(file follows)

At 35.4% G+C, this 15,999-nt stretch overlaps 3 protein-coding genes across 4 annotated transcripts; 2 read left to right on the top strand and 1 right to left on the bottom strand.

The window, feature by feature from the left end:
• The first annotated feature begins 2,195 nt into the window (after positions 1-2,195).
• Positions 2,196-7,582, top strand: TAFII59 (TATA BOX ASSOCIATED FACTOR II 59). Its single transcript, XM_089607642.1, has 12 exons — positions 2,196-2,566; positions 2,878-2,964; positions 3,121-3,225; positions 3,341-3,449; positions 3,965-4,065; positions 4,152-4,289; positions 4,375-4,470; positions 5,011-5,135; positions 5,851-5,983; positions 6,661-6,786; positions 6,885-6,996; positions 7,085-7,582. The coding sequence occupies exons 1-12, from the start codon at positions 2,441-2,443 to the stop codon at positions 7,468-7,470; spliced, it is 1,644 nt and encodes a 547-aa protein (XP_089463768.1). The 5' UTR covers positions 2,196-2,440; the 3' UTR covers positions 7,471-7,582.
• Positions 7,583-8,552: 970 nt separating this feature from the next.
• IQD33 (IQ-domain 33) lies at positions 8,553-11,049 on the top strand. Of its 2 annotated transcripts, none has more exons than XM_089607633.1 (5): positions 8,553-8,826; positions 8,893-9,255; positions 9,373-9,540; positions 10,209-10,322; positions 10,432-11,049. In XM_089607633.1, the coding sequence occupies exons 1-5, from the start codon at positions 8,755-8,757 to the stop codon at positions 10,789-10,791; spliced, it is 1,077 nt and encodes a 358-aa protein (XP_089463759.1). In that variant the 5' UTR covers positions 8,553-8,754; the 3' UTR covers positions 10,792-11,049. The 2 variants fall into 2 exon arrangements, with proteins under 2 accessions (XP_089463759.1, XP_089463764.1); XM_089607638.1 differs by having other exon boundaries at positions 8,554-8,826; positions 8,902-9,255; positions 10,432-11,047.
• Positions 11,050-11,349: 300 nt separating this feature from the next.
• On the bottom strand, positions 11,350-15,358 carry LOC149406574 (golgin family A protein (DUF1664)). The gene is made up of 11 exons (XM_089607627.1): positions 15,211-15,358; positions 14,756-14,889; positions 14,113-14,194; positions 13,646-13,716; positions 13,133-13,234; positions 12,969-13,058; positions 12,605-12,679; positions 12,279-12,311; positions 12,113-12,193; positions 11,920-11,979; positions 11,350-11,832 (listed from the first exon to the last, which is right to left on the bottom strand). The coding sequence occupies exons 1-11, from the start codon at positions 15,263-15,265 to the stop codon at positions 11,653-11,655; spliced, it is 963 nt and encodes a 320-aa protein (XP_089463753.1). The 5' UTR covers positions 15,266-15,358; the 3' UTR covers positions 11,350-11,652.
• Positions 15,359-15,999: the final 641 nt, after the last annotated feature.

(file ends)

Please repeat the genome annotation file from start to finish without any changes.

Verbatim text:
At 35.4% G+C, this 15,999-nt stretch overlaps 3 protein-coding genes across 4 annotated transcripts; 2 read left to right on the top strand and 1 right to left on the bottom strand.

The window, feature by feature from the left end:
• The first annotated feature begins 2,195 nt into the window (after positions 1-2,195).
• Positions 2,196-7,582, top strand: TAFII59 (TATA BOX ASSOCIATED FACTOR II 59). Its single transcript, XM_089607642.1, has 12 exons — positions 2,196-2,566; positions 2,878-2,964; positions 3,121-3,225; positions 3,341-3,449; positions 3,965-4,065; positions 4,152-4,289; positions 4,375-4,470; positions 5,011-5,135; positions 5,851-5,983; positions 6,661-6,786; positions 6,885-6,996; positions 7,085-7,582. The coding sequence occupies exons 1-12, from the start codon at positions 2,441-2,443 to the stop codon at positions 7,468-7,470; spliced, it is 1,644 nt and encodes a 547-aa protein (XP_089463768.1). The 5' UTR covers positions 2,196-2,440; the 3' UTR covers positions 7,471-7,582.
• Positions 7,583-8,552: 970 nt separating this feature from the next.
• IQD33 (IQ-domain 33) lies at positions 8,553-11,049 on the top strand. Of its 2 annotated transcripts, none has more exons than XM_089607633.1 (5): positions 8,553-8,826; positions 8,893-9,255; positions 9,373-9,540; positions 10,209-10,322; positions 10,432-11,049. In XM_089607633.1, the coding sequence occupies exons 1-5, from the start codon at positions 8,755-8,757 to the stop codon at positions 10,789-10,791; spliced, it is 1,077 nt and encodes a 358-aa protein (XP_089463759.1). In that variant the 5' UTR covers positions 8,553-8,754; the 3' UTR covers positions 10,792-11,049. The 2 variants fall into 2 exon arrangements, with proteins under 2 accessions (XP_089463759.1, XP_089463764.1); XM_089607638.1 differs by having other exon boundaries at positions 8,554-8,826; positions 8,902-9,255; positions 10,432-11,047.
• Positions 11,050-11,349: 300 nt separating this feature from the next.
• On the bottom strand, positions 11,350-15,358 carry LOC149406574 (golgin family A protein (DUF1664)). The gene is made up of 11 exons (XM_089607627.1): positions 15,211-15,358; positions 14,756-14,889; positions 14,113-14,194; positions 13,646-13,716; positions 13,133-13,234; positions 12,969-13,058; positions 12,605-12,679; positions 12,279-12,311; positions 12,113-12,193; positions 11,920-11,979; positions 11,350-11,832 (listed from the first exon to the last, which is right to left on the bottom strand). The coding sequence occupies exons 1-11, from the start codon at positions 15,263-15,265 to the stop codon at positions 11,653-11,655; spliced, it is 963 nt and encodes a 320-aa protein (XP_089463753.1). The 5' UTR covers positions 15,266-15,358; the 3' UTR covers positions 11,350-11,652.
• Positions 15,359-15,999: the final 641 nt, after the last annotated feature.